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Keywords

Communication in medicine; Conjoint analysis; Decision making; Health behavior; Health education; Low literacy; Minorities; Patient participation; Patient preference; Physician and patient

Abstract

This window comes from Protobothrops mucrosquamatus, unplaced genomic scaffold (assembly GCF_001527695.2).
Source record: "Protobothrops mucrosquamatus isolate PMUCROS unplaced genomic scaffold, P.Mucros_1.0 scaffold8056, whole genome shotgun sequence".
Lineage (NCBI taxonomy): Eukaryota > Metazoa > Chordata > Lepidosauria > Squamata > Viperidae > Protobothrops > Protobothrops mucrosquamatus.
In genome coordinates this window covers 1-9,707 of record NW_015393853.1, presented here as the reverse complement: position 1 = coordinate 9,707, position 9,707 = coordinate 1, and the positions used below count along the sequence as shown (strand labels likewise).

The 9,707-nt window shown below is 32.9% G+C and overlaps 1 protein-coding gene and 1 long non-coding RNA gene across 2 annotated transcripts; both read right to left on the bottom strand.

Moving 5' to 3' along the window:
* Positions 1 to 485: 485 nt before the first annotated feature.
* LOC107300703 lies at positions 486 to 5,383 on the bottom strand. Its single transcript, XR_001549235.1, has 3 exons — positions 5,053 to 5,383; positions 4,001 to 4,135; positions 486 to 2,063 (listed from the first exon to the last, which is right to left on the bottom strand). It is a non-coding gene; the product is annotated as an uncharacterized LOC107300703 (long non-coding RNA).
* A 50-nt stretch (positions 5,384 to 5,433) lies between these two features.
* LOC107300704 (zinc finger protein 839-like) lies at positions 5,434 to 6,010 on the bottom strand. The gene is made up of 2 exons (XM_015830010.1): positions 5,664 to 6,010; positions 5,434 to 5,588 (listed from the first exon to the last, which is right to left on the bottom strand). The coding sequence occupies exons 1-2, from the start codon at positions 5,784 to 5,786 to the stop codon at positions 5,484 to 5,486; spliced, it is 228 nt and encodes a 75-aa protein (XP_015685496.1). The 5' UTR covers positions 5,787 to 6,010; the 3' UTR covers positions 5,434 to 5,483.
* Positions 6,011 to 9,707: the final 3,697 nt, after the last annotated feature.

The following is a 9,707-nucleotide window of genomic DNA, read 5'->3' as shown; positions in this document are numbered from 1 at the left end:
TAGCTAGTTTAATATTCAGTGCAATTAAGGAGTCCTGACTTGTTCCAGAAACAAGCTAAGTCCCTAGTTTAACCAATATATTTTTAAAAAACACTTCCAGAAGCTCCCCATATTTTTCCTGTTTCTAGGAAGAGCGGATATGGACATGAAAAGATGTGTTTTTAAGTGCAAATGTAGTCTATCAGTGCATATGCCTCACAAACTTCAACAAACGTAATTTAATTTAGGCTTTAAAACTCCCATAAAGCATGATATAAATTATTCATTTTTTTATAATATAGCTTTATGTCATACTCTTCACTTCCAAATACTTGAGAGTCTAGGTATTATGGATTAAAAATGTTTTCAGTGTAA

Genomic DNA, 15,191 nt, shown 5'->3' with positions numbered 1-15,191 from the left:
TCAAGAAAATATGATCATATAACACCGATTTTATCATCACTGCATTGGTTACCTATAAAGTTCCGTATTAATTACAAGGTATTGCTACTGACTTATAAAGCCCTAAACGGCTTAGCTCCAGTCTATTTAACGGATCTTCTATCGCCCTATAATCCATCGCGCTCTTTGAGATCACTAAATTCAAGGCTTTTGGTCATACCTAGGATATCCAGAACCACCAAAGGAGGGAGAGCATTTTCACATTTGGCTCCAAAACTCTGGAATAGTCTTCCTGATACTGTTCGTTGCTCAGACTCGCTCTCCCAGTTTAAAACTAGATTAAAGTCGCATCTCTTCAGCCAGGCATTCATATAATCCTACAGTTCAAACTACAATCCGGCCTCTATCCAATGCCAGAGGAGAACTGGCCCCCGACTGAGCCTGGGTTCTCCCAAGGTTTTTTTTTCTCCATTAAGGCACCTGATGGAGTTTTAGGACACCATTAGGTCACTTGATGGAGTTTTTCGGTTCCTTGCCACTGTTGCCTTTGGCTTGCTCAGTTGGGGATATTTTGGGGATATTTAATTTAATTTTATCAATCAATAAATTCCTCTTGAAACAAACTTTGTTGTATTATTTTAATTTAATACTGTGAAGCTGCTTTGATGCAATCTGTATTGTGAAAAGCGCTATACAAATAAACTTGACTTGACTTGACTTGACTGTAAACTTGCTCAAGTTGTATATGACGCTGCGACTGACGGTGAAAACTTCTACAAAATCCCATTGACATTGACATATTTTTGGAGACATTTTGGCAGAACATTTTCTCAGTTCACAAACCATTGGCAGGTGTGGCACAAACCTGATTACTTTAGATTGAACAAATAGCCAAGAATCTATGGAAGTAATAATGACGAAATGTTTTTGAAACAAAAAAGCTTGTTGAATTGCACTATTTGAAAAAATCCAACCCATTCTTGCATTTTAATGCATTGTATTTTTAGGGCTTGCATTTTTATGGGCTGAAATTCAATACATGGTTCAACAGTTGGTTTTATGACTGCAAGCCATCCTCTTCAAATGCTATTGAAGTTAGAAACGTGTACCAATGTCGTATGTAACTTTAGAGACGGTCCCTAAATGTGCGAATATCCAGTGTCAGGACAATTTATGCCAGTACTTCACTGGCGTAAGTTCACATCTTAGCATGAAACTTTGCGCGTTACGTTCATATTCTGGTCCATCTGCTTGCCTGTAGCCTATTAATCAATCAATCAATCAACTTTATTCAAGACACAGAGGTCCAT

Incorporating patients’ preferences into healthcare decisions has been identified as one mechanism for reducing health disparities. Some research suggests that providers need to tailor medical recommendations to the preferences of their patients. Yet there are few tools to facilitate clarification of preferences for health services. This paper reports the process of testing an innovative preference elicitation technique—conjoint analysis—among minorities and low literacy patients using the example of colorectal cancer (CRC) screening. CRC screening exemplifies preference-sensitive healthcare as there exist several screening options. However, screening rates among minorities are low. Better methods for preference assessment could improve patient-provider communication and increase patient adherence. This study used qualitative methods and piloting to refine and finalize a conjoint analysis preference assessment instrument. We conclude that conjoint analysis is a viable preference assessment methodology for use in vulnerable populations with appropriate tailoring of materials. Future work will evaluate integrating this method into clinical decision tools.